On Monday, June 14, 2010, respondent-mother went to school in the morning and left D. Vandalen with her grandmother, Helen Griffin, and Glenda. According to respondent-mother, D. Vandalen was awake, happy, and active in the morning. According to Griffin, D. Vandalen appeared happy, was talking and smiling in the morning, but by the afternoon she “did not look right” and had a “blank look” on her face. Griffin also noticed that D. Vandalen cried when Glenda changed her diaper and D. Vandalen let out the “most excruciating cry” she had ever heard when Glenda held her on her shoulder, which Griffin felt was not a “regular” cry. According to Glenda, D. Vandalen was whiny and sleepy on Monday. When respondent-mother returned home in the afternoon, Griffin told her that D. Vandalen did not look right, there was something wrong with her, and she was not herself. Respondent-mother agreed that D. Vandalen did not look right because her hand was out to the side and she had a “little stare,” prompting respondent-mother to take her to the doctor immediately.
At the doctor's office, D. Vandalen started having ongoing, uncontrolled seizures, which were severe and would not stop on their own and she had to be immediately taken to the hospital. At the hospital, Dr. Randall Schlievert, a board certified pediatrician in child abuse, examined D. Vandalen and noticed two areas in her spine which were raised and movable, that her toes pointed downward persistently, and that she had low tone and “floppiness” in both arms and legs, which was indicative of a brain injury. Respondents indicated to Dr. Schlievert that there had been no accidental trauma to D. Vandalen.
Subsequent MRIs of D. Vandalen's brain revealed damage to her brain cells, examination of her eyes revealed retinal hemorrhaging and “some ridges where the retina had been pulled away from the underlying eye tissue.” X-rays revealed numerous fractures of her ribs, back, leg, and toes of varying ages. Dr. Schlievert believed that a fracture on her left tibia and fibula could have been caused by repetitive pulling or yanking of her limbs. With regard to fractures in her toes in her left foot, Dr. Schlievert found these “pretty rare” and could have been caused by forceful bending her foot or if her foot was bent while she was shaken. According to Dr. Schlievert, the rib fractures on D. Vandalen's side, which showed swelling and signs of recent tissue injury and were at least seven to ten days old, differed in age from the rib fractures on her back, which were “maybe” several weeks old. The spinal fractures were difficult to date, but the advanced state of healing on the spinous processes indicated fractures that were several weeks to several months old, and the leg fractures were at least seven to ten days to several weeks old or longer. Dr. Schlievert considered and ruled out possible medical causes for D. Vandalen's injuries, such as metabolic diseases, birth defects, infections, or bone diseases. He concluded that her brain injury, seizures, and numerous fractures were a result of shaken baby syndrome caused by more than one episode of “severe shaking,” which could have been fatal. Dr. Schlievert could not recall a case with so many fractures and was “quite disturbed” when he saw the extent of D. Vandalen's injuries .1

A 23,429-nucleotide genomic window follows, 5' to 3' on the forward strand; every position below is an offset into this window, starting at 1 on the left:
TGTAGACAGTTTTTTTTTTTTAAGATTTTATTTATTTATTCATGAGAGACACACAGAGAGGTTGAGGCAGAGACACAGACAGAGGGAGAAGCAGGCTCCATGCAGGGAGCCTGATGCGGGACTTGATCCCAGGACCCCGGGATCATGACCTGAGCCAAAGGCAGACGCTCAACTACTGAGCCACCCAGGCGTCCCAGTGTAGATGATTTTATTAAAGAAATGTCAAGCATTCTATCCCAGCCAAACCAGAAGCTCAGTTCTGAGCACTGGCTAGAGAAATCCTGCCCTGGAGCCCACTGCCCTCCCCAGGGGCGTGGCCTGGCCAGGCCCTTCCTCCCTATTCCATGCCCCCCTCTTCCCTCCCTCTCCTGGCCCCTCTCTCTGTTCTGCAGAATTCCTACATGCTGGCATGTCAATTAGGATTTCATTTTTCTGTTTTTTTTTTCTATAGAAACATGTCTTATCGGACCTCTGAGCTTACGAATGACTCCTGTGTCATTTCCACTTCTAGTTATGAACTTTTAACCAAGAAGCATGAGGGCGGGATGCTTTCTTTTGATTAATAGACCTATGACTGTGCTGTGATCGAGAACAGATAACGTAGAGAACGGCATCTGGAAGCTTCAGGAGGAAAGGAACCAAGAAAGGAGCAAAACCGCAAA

Dr. Schlievert opined that, given the extent of her injuries, D. Vandalen was expected to have permanent brain damage resulting in motor problems, problems with the use of her arms and/or legs, delayed walking, problems with decreased strength and tone, likely physical and cognitive delays or impairments, and possible vision damage. According to Dr. Schlievert, D. Vandalen's brain damage might have been mitigated had respondent-mother sought medical treatment when she first noticed that D. Vandalen was difficult to wake and appeared unconscious, and her failure to do so was neglectful because D. Vandalen's symptoms were possibly life threatening. Dr. Schlievert further opined that, without knowing who caused D. Vandalen's “repeated serious trauma,” her caretakers should not be allowed access to the children.
After the extent and nature of D. Vandalen's injuries were revealed, L. Vandalen and D. Vandalen were removed from respondents' care pursuant to petitioner's petition requesting the court to take permanent custody over the children and terminate respondents' parental rights. The children were eventually placed with Golab. Respondents, who remained in a relationship and planned to marry by the time of the termination hearing in October 2010, denied ever hurting the children or doing anything harmful to them and never observed anyone else, including each other and family members, harming the children. Several family members who occasionally cared for D. Vandalen also testified that they never hurt the children or observed anyone hurt them. According to respondent-mother, she sought medical care for her children when she believed they needed it. Further, according to respondent-mother, she had never been afraid of respondent-father, he never threatened or screamed at her, and she never saw him lose his temper to cause her concern about her children's welfare. The circumstances surrounding the children's injuries were never revealed and petitioner never ascertained who injured the children.